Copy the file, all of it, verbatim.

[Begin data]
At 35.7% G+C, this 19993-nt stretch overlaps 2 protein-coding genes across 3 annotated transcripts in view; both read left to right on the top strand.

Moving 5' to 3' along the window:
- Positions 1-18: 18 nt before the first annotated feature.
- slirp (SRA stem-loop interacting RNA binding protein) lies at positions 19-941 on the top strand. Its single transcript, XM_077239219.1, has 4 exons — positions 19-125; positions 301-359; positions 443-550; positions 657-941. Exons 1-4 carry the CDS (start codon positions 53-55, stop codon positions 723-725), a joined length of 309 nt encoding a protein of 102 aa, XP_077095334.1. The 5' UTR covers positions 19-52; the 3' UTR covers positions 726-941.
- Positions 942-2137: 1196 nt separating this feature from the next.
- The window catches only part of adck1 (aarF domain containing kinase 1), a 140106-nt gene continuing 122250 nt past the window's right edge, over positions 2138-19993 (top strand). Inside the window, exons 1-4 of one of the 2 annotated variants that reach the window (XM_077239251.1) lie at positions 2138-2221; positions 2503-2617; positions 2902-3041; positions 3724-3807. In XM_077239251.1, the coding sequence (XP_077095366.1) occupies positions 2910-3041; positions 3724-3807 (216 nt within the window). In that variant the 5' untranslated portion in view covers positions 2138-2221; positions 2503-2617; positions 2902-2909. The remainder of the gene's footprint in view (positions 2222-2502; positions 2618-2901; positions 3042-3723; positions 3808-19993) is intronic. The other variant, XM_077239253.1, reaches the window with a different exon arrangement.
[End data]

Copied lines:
At 35.7% G+C, this 19993-nt stretch overlaps 2 protein-coding genes across 3 annotated transcripts in view; both read left to right on the top strand.

Moving 5' to 3' along the window:
- Positions 1-18: 18 nt before the first annotated feature.
- slirp (SRA stem-loop interacting RNA binding protein) lies at positions 19-941 on the top strand. Its single transcript, XM_077239219.1, has 4 exons — positions 19-125; positions 301-359; positions 443-550; positions 657-941. Exons 1-4 carry the CDS (start codon positions 53-55, stop codon positions 723-725), a joined length of 309 nt encoding a protein of 102 aa, XP_077095334.1. The 5' UTR covers positions 19-52; the 3' UTR covers positions 726-941.
- Positions 942-2137: 1196 nt separating this feature from the next.
- The window catches only part of adck1 (aarF domain containing kinase 1), a 140106-nt gene continuing 122250 nt past the window's right edge, over positions 2138-19993 (top strand). Inside the window, exons 1-4 of one of the 2 annotated variants that reach the window (XM_077239251.1) lie at positions 2138-2221; positions 2503-2617; positions 2902-3041; positions 3724-3807. In XM_077239251.1, the coding sequence (XP_077095366.1) occupies positions 2910-3041; positions 3724-3807 (216 nt within the window). In that variant the 5' untranslated portion in view covers positions 2138-2221; positions 2503-2617; positions 2902-2909. The remainder of the gene's footprint in view (positions 2222-2502; positions 2618-2901; positions 3042-3723; positions 3808-19993) is intronic. The other variant, XM_077239253.1, reaches the window with a different exon arrangement.